A significant number of subsurface phenomena and environmental problems involve preferential flow and solute transport in variably-saturated porous media. Relatively large connected void spaces or highly permeable pore regions such as macropores, root holes, structural voids, channel-like openings or coarse-textured sediment structures in the vadose zone have been widely documented to provide rapid pathways for spreading and transmission of nutrients and contaminants (e.g. pesticides, heavy metals, NAPL), particles and microorganisms, and radionuclides from the soil surface to drains, ditches, surface waters, and deep aquifers. An improved understanding of the key governing processes and thus the ability to reliably predict the rate and direction of preferential flow and contaminant transport in variably-saturated media would be of great economic benefit, for example in the planning and implementation of remediation programs at contaminated macroporous and fractured sites and in the improved management of soil landscapes. The question of how to upscale pore or Darcy-scale descriptions of preferential flow and transport to the larger scales relevant for management (e.g. fields, farms, catchments and landscapes) is one key unresolved issue, which hampers reliable prediction of the fate of contaminants and the development of optimal management strategies and practices.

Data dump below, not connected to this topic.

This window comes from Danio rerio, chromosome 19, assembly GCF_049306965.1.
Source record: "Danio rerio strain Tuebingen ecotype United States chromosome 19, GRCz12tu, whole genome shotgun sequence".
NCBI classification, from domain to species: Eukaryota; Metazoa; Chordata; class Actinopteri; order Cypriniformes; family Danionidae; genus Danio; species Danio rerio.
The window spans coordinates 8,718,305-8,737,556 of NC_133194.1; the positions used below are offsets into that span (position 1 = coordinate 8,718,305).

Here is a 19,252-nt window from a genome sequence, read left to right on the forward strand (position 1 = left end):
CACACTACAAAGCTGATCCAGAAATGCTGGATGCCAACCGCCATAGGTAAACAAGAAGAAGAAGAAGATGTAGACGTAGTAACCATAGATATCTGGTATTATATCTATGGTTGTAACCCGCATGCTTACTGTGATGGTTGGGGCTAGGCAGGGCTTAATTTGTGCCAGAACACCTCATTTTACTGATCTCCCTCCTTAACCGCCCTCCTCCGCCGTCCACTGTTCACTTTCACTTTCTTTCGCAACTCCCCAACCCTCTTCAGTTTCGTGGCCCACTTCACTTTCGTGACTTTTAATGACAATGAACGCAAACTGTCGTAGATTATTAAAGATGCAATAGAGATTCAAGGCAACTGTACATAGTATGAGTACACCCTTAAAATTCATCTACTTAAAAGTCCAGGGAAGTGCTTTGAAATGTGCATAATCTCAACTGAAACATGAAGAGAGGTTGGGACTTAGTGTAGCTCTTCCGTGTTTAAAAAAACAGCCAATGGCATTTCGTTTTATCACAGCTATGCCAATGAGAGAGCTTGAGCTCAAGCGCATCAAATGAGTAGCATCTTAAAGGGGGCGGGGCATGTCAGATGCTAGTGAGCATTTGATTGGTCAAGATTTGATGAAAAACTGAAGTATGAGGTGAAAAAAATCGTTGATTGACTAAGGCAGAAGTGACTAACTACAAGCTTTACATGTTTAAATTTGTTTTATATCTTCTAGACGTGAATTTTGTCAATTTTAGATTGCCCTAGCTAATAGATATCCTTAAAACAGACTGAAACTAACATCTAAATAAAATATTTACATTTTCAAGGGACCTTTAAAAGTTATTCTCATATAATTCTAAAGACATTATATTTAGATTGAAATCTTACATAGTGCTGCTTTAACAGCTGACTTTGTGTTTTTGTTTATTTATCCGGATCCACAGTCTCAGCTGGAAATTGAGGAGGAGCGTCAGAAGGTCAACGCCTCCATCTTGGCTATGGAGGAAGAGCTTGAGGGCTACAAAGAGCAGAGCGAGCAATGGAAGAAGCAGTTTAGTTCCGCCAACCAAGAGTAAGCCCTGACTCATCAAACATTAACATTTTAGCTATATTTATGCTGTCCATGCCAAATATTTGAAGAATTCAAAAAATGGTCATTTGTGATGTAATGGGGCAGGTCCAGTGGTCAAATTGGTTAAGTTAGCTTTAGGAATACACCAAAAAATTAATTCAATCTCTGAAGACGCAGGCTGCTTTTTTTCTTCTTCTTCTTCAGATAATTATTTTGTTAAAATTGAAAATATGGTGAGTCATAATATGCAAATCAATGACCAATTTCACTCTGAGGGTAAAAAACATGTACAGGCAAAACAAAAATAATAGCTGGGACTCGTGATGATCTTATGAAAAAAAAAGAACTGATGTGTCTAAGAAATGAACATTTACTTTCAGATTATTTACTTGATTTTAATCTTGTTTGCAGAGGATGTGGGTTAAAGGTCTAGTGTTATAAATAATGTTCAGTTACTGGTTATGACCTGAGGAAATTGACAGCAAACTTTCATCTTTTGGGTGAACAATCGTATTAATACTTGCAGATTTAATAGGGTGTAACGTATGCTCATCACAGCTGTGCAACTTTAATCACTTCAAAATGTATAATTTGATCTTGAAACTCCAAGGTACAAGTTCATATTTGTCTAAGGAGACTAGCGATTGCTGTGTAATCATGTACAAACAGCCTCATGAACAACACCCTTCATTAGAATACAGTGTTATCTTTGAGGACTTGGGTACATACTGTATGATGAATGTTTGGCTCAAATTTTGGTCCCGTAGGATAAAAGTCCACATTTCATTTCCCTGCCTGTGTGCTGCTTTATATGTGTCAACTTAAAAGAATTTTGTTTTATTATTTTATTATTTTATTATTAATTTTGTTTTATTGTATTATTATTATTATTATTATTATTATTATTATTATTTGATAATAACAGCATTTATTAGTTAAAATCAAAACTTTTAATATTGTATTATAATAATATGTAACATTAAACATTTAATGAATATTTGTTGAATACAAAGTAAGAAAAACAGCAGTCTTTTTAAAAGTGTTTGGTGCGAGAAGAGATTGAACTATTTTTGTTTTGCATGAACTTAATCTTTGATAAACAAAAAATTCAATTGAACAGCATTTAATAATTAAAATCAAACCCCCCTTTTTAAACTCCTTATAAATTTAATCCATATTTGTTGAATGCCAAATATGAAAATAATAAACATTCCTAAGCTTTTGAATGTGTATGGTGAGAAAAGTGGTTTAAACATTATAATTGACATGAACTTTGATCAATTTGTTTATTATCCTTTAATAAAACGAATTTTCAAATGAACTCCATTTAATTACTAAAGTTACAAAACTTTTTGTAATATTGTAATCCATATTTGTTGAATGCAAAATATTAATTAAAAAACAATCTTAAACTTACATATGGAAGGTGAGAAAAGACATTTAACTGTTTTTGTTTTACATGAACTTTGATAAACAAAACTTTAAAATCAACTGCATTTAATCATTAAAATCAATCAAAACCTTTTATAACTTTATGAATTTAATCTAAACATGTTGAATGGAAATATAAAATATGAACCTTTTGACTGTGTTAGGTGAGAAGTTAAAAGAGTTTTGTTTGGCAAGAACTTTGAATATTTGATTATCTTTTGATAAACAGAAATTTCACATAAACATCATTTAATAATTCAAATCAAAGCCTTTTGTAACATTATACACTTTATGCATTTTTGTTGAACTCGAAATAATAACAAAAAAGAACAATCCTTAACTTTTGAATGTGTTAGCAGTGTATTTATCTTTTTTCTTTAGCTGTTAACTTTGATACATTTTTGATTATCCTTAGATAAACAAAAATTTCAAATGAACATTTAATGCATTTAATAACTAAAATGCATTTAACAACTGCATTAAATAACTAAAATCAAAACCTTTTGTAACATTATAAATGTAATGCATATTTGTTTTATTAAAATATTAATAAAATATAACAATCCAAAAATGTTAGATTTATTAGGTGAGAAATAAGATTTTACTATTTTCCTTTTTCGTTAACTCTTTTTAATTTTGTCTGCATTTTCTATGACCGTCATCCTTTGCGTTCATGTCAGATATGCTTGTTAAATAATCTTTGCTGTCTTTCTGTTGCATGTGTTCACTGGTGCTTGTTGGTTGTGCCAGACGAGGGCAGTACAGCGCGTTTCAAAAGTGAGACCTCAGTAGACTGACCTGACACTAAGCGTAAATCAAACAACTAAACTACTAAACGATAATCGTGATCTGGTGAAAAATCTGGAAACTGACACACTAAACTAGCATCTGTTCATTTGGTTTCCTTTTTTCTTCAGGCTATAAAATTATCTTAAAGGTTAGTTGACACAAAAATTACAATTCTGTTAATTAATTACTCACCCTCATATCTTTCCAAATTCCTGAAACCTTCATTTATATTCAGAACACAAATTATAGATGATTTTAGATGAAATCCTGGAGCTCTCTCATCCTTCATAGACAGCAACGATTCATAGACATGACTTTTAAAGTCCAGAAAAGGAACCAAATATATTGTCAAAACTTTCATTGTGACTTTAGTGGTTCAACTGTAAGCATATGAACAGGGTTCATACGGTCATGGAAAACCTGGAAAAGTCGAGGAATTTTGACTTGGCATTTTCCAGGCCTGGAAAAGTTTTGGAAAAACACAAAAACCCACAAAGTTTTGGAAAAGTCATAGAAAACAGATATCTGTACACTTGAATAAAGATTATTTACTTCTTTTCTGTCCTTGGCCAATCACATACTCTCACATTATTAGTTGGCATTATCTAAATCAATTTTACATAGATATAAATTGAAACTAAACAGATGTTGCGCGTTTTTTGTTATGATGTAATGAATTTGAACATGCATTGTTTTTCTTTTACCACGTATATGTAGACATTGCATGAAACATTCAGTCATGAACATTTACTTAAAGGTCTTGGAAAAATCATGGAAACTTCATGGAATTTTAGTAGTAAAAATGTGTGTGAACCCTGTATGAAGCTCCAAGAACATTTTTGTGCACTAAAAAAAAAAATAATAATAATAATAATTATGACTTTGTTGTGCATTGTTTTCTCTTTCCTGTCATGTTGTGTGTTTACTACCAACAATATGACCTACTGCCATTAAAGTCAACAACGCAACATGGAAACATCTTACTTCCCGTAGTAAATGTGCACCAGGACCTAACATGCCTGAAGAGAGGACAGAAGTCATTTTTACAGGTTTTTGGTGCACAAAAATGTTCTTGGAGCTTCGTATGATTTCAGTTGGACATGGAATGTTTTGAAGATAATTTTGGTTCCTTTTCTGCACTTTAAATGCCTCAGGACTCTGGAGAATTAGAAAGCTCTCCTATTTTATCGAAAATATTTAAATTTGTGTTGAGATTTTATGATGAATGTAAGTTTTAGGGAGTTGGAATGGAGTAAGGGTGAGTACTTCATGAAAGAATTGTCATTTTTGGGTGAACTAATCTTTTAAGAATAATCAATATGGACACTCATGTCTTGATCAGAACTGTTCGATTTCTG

The objectives of this session are to stimulate papers dedicated to preferential flow processes at scales ranging from structured macroporous soils to complex landscapes, with the aim to support the development of more sustainable land and water management, the improved and efficient use of soil and water resources and the prevention of environmental pollution.
Major topics include:
1. Model development, theoretical approaches and experimental evidence of preferential flow and transport at different scales (pedon-hillslope-field-landscape);
2. Linking soil structure forming/degrading processes (e.g. effects of earthworm burrowing activity and plant root systems, soil tillage) to the preferential flow process;
3. Relation between infiltration and surface runoff in the context of preferential flow processes;
4. Preferential transport of contaminants, particles, colloids, and microorganisms;
5. Reactions, transformations and matter dynamics in and along preferential flow paths;
6. Advanced techniques for visualizing preferential flow paths at relevant scales;
7. Methodologies to link preferential flow across scales, including hydropedological approaches.
Poster Summaries & Discussions Session PSD126 is scheduled on Wednesday, 06 Apr, 16:15